Lee Sandford working out with a trainer from “across the pond”.
This Time It’s Personal
By Lee Sandford
I recently engaged a personal trainer. To train me, myself. Which I feel the need to clarify because I am in fact a qualified personal trainer and have led group fitness classes and trained clients in their homes for the past twelve years. So, it may seem odd to some that I’d hire someone else for services I provide myself.
A year ago, I invested in the TRX suspension training system to add to my repertoire of workout options. It’s a deceptively simple looking device, developed by a Navy Seal, but it has an endless array of drills you can do with it, which I muddled through using online videos. I knew I wasn’t getting the best out of the system and would benefit from a TRX specialist coaching me through the progressions, explaining exactly which muscle groups I was aiming to engage each move.
During the spring lockdown I had moved my own classes to Zoom and although my clients and I greatly missed our outdoor gym at Rye Town Park, it was certainly convenient, so I set about finding a personal trainer who would work with me on Zoom. Via a deep dive on Instagram, I found Michelle, a fitness trainer who specializes in TRX and functional training. We seemed to have so much in common apart from our profession. We are similar age, our kids are exactly the same age, and she’s a former expat now back living in London only four miles from my brother. I emailed her with a quick bio, and after a Zoom chat to discuss my goals, we started working out together twice a week.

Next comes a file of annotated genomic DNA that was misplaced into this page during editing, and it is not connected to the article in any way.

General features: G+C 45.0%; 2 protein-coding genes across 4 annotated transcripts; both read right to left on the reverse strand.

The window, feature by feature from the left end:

It’s been a slightly strange experience being the client, the funniest part of it being the epiphany that having a personal trainer is awesome! You’d think I’d know that, since people pay me for the same service, and I have loyal clients who have been with me for years. But it’s been nice to be reminded of the enormous contribution trainers can make to people’s fitness, well-being, and happiness. I absolutely love my sessions with Michelle and tried to articulate a few reasons why.
The accountability and extra push are game-changing, even for someone who loves to work out and is used to encouraging clients daily. Nothing gets in the way of my twice-weekly time slots, whereas sometimes my own workouts slip down the priorities list, not to mention that during them, my phone is often a distraction. Having a professional who knows exactly where your limits are and pushing you to them makes an incredible difference. With Michelle correcting my form on drills, giving me helpful cues, and just encouraging me on, there have been times I’ve gotten through dozens of reps of tough drills, where I’d have struggled to do just a couple on my own.
I’ve felt very safe learning more about this discipline under an expert eye. In our industry there are plenty of self-professed “gurus”, and I have worked hard to educate myself in women’s fitness, in particular in the post child-bearing years, so I respect the level of education Michelle has undertaken to rightly be considered an expert in this field.
It’s impossible to separate the reasons I love my workouts so much from what’s going on in the world. Michelle has a warm and friendly personality and through our short chats before or after our sessions (it’s all business during the workout) I feel I’ve made a new friend that I look forward to seeing twice a week, and of course we’re certainly safely socially distanced being on either side of the Atlantic!
Like so many people, I’m experiencing anxiety, and like so many women my age, a lot of it is because the pandemic is layered over the problems of being part of the “sandwich” generation. I worry what the future looks like for my kids and grieve that my parents are so lonely and dependent because of the restrictions protecting their age group. Self-care is being advocated universally to protect our mental health. This is my version of self-care — for two hours a week, I’m thinking only about perfecting my TRX plank abductions, my low row, or my unilateral lunge.